Archive for the Comics Category

Kidstuff

Posted in Comics, FILM, Painting, Television with tags , , , , , , on September 1, 2014 by dcairns

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Click to enlarge. And then it all happens.

I was always dimly aware of The Kin-Der Kids, in a collected volume of newspaper cartoons by Lyonel Feininger, lurking on a shelf in Edinburgh College of Art library, but something had kept me from taking it out. Now I realize it was probably the unreadable text — Feininger, like his near-contemporary Winsor McCay, believed in drawing the artwork and speech balloons first, before writing the dialogue, and then would cram whatever he had to say into the available space (McKay sometimes goes the opposite way, finding his balloon to capacious for the plotline, he’ll bung in random cries of “Oh!” until the bubble is snugly used up) — also, the original broadsheet-sized hugeness has been shrunk to half its original scale, meaning that I had to dig out a green magnifying glass I found in the back yard to read it (I can’t think what I did with the nice steel magnifier I bought for M. Natan to use in the documentary “reconstructions” of NATAN).

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Anyway, it’s worth it. The surreal adventures of Daniel Webster (a child with a stovepipe hat and male-pattern baldness), Piemouth, Strenuous Teddy and Little Japansky (a clockwork Japanese boy of unexplained origin) are worth anybody’s time. And not much time is required — the strip was a flopperoo and was cancelled in short order, leaving behind a scant few pages that promised some kind of long-form continuing madness, more eccentric even than Little Nemo and Popeye and the other, later greats. It couldn’t last, but the bold experiment of putting a Bauhaus painter in charge of a piece of mainstream entertainment at least left us with 29 pages of madness (plus another 18 of Wee Willie Winkie’s World.)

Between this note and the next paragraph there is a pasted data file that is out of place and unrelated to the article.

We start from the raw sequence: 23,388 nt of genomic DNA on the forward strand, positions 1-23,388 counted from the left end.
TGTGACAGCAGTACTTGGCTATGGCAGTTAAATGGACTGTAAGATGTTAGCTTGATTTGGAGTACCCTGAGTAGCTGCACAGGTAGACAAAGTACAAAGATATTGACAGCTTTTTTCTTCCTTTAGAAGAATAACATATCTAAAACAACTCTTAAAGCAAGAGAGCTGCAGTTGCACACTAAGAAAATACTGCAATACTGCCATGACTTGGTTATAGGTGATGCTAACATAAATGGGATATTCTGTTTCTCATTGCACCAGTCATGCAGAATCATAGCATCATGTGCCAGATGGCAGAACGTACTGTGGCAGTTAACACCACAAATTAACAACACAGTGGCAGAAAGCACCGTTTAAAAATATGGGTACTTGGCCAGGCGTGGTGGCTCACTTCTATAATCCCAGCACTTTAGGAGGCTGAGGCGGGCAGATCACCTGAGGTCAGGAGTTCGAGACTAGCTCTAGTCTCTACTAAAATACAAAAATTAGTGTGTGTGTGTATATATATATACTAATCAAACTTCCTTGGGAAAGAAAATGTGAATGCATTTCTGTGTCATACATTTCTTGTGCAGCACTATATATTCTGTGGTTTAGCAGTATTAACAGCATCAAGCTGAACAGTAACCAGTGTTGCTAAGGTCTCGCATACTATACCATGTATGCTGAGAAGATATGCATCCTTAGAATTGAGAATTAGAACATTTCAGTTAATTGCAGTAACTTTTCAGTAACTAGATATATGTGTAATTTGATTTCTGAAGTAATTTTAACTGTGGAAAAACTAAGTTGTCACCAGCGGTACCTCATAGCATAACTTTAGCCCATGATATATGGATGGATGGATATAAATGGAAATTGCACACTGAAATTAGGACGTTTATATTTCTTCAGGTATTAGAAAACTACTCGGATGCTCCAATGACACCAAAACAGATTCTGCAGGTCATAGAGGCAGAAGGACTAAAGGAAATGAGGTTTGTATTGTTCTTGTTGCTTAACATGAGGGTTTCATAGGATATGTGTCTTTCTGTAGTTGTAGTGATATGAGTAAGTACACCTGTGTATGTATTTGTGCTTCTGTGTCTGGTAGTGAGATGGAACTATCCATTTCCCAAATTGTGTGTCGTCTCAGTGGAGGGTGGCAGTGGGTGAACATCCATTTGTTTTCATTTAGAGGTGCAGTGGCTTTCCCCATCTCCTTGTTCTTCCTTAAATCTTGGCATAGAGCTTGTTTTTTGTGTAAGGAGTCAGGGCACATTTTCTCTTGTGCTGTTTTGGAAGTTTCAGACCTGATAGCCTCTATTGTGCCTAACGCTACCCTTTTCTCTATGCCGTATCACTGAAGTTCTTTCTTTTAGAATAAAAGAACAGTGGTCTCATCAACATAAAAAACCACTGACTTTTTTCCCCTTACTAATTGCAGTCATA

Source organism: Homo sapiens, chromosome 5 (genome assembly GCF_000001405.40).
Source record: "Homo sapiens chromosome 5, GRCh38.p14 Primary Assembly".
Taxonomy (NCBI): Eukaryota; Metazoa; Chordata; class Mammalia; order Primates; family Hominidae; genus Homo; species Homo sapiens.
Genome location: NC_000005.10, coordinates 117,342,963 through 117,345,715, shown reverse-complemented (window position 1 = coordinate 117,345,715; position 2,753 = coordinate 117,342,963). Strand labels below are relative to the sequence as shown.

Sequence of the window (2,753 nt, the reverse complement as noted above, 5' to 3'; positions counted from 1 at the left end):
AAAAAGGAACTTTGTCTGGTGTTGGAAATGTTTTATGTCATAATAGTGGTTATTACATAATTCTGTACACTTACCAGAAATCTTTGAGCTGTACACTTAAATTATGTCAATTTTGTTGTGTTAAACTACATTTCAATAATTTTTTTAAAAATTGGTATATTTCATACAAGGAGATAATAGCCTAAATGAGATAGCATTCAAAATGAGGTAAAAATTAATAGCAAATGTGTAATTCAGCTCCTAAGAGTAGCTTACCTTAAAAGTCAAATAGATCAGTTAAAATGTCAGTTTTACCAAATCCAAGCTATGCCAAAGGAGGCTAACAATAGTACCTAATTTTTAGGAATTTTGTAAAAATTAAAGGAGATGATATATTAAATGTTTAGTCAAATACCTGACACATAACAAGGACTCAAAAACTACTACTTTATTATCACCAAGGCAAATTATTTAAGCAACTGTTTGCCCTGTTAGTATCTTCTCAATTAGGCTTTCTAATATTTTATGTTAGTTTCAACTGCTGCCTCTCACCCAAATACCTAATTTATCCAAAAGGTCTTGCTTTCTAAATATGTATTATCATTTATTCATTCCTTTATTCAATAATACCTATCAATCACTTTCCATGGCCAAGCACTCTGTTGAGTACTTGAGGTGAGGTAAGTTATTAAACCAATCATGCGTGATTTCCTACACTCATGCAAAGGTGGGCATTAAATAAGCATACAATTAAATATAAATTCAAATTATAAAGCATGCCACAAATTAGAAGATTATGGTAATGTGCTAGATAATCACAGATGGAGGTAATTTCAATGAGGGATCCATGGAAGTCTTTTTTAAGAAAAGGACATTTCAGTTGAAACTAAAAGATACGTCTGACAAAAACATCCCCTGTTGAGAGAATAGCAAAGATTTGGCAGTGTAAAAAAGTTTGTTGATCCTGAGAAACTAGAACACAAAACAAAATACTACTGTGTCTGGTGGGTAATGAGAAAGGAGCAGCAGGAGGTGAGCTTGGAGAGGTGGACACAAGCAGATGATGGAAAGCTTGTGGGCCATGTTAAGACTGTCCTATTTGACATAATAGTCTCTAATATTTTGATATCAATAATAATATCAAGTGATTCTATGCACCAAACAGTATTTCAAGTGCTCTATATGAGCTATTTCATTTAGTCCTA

A modern-day follower of Feininger’s approach seems to me to be Tony Millionaire, whose Maakies strip, dealing with the adventures of an alcoholic crow and a sock puppet monkey, at sea, have a similar cockamamie picaresque rambunctiousness. There was a TV show which you can watch. It, too, was cancelled. In fact, in its pilot episode, a harpooned sea monster jets blood from its blowhole/s, an image incredibly present in The Kin-Der Kids (children’s entertainment was tougher then). Feininger, apparently sensing that having anthropomorphic animals with their own speech balloons might be problematic when it’s time for them to be killed and eaten, resolves the tonal difficulty by giving his sea creatures crap dialogue, such as, “Who would have thunk it” (no question mark, making it even lamer) and “Drat it all! This is one on me” — the implication being that they are not so much living thinking sentient characters like Daniel Webster and (debatably) Piemouth, as pasteboard caricatures jerked into the simulacrum of life by a quill-wielding kraut.